On stage I can turn that legless turtle into something funny, into something that doesn't make me actually feel like a legless orphaned turtle. And it can be both exhilarating and exhausting. Because while that external validation is great, it can also cause internal anxiety - "Now everyone knows what they've always suspected about me - I really am a legless orphaned turtle with salmonellosis - BECAUSE I JUST TOLD THEM I AM!" If I had a nickel for every person who sees me on stage and then says, "You aren't awkward/introverted/shy." I'd be a millionaire. But of course I am. That person on stage is just me letting my fear out, it isn't me. The real me is the guy who doesn't know if we should shake hands, fist bump, one armed hug or just awkwardly walk away from each other....and will spend the next three weeks worried about how I tried to shake hands when you waved bye.
So please do comics a favor. If you meet somebody that does stand-up or improv or writes Buzzfeed lists or works for Fox News or does anything remotely related to comedy: Please don't ask them to play the clown. Don't ask them to be funny. Don't ask them to tell you a joke. Don't essentially tell them that who they are isn't good enough for you, that you prefer the clown (because that's what they'll hear). Don't make them put their fears and anxieties on display for you - we only do that for money.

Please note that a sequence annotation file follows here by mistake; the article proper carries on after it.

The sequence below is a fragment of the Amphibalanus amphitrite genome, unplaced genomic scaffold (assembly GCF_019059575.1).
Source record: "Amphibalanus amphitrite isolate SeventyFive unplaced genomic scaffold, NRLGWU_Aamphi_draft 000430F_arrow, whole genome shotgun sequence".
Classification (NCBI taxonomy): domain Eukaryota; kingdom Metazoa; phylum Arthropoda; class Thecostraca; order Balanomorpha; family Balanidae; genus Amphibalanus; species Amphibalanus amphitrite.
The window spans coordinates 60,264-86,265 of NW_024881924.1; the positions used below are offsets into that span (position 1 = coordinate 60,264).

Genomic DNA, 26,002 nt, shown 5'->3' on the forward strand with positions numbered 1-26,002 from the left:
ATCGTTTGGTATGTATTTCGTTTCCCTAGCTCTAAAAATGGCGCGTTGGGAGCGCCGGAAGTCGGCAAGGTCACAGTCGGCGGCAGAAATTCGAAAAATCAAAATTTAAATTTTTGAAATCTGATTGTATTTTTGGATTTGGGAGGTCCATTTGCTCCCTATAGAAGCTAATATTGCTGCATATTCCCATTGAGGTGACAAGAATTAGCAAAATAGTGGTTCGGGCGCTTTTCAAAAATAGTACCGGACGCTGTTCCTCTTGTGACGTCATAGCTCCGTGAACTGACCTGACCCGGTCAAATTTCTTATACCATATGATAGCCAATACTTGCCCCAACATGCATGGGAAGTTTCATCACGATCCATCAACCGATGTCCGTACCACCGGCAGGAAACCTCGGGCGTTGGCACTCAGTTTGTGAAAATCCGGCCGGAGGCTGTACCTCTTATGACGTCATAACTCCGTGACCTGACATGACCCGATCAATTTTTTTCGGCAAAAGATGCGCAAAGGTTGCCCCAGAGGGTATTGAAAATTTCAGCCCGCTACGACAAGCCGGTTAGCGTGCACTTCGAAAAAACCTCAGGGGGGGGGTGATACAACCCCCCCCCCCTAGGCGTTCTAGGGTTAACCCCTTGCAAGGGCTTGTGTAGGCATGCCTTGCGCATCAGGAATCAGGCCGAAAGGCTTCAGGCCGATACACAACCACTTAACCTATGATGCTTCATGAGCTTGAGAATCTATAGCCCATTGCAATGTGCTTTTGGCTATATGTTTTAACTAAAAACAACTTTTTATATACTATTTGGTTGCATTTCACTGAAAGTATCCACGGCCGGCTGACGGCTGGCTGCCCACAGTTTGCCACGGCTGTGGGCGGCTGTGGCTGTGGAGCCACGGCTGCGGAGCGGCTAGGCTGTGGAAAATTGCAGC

Not all comics are depressed. Not all comics will kill themselves. Not all comics had horrible childhoods. I'm exceedingly happy with my life - I have a great family and a great job that I love. I'm not killing myself. I had a great childhood. But all comics have something that drives them. That something is what we're afraid of. Our way of coping with those fears, doubts, anxieties is through comedy. So enjoy the laughter, but don't forget the comic is a person. He or she isn't simply being funny to amuse you - he is being funny because it's the only way for him to deal with a threatening world where what lies ahead is vague and uncertain.
Matt Fotis is an Assistant Professor of Theatre at Albright College. He is the author of Long Form Improvisation and American Comedy - The Harold, The Comedy Improv Handbook, and "My Fragile Family Tree: Stories of Fathers & Sons."